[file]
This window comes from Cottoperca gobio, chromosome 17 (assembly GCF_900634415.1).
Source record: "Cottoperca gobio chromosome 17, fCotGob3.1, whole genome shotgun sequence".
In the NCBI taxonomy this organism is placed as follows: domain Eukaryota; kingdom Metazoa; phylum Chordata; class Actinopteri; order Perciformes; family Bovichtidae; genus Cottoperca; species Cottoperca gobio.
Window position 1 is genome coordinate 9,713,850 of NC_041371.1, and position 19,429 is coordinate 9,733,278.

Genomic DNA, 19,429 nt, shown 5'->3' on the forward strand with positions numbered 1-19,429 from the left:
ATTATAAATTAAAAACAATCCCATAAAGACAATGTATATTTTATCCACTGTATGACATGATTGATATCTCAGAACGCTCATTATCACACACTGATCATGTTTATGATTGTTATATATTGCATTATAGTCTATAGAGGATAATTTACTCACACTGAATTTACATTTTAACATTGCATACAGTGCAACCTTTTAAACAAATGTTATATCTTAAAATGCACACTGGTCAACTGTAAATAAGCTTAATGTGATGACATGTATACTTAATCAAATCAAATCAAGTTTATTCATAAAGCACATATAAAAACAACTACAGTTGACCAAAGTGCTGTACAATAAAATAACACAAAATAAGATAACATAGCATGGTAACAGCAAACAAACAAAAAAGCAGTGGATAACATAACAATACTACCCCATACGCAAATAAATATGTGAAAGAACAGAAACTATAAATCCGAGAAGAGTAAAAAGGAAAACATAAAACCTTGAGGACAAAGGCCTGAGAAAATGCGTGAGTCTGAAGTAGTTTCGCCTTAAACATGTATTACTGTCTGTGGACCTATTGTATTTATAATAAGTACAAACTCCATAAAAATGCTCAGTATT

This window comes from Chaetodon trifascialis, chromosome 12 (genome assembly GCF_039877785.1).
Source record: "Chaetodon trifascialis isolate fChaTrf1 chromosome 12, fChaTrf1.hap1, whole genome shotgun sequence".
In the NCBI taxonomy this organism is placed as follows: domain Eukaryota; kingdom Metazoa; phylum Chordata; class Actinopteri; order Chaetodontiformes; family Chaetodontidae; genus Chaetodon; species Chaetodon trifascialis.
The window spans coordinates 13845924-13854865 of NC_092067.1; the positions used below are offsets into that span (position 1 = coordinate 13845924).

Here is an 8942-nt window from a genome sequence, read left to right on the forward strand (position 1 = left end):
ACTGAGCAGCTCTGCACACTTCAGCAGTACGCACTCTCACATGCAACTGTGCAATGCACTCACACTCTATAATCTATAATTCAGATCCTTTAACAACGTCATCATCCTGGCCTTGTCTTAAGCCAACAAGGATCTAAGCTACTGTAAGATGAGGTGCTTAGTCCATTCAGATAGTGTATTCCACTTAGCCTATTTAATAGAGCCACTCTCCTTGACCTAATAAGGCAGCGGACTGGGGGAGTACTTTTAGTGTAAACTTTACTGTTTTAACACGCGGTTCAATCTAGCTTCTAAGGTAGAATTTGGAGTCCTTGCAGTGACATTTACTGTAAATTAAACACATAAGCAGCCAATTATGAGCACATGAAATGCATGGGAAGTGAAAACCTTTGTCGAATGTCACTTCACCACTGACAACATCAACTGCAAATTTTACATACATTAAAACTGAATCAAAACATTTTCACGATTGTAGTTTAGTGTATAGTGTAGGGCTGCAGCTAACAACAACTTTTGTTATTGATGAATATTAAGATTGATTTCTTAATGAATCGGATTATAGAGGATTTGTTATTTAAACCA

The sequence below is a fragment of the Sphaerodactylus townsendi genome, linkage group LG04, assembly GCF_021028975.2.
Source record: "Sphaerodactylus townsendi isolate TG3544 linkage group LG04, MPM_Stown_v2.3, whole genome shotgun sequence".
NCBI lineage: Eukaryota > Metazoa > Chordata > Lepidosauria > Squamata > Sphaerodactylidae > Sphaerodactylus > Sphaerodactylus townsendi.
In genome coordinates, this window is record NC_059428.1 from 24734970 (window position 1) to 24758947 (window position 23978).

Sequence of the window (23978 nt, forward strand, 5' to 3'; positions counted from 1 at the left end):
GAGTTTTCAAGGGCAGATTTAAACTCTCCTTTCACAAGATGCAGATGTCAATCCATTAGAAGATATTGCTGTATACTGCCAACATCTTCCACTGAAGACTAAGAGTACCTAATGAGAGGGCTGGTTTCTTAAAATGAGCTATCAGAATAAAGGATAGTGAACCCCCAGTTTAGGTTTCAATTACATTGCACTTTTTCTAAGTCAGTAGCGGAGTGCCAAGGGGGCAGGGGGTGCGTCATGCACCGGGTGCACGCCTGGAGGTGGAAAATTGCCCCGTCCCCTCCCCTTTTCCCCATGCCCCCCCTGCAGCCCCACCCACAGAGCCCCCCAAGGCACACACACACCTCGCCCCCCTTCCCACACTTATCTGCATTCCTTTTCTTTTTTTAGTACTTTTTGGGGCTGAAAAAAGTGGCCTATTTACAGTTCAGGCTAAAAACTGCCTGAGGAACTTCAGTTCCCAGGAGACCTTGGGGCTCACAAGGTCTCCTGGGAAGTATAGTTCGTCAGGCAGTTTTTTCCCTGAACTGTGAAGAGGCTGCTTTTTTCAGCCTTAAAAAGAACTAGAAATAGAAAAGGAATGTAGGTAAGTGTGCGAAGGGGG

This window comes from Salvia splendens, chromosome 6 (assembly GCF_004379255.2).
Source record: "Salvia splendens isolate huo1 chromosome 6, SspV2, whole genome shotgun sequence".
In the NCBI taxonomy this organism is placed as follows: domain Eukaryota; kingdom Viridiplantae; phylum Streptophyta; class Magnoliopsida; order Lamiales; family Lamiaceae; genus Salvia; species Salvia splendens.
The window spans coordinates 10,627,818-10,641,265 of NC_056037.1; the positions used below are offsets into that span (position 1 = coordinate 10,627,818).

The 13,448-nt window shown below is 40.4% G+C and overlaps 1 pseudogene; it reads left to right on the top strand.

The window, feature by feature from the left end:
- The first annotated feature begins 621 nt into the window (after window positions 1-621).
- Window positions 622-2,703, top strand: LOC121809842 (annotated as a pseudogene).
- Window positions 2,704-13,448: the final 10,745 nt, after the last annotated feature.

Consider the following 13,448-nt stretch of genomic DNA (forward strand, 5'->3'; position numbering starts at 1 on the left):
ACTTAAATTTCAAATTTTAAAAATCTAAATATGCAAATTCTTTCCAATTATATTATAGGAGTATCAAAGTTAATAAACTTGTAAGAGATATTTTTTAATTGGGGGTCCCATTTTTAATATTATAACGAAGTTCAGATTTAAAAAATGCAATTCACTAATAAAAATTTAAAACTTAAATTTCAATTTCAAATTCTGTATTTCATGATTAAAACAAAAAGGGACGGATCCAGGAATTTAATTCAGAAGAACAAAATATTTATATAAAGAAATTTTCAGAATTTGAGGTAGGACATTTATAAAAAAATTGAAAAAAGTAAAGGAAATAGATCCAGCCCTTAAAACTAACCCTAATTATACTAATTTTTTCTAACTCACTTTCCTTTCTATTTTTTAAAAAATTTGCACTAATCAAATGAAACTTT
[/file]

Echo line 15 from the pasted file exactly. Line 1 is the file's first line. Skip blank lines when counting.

NCBI lineage: Eukaryota > Metazoa > Chordata > Lepidosauria > Squamata > Sphaerodactylidae > Sphaerodactylus > Sphaerodactylus townsendi.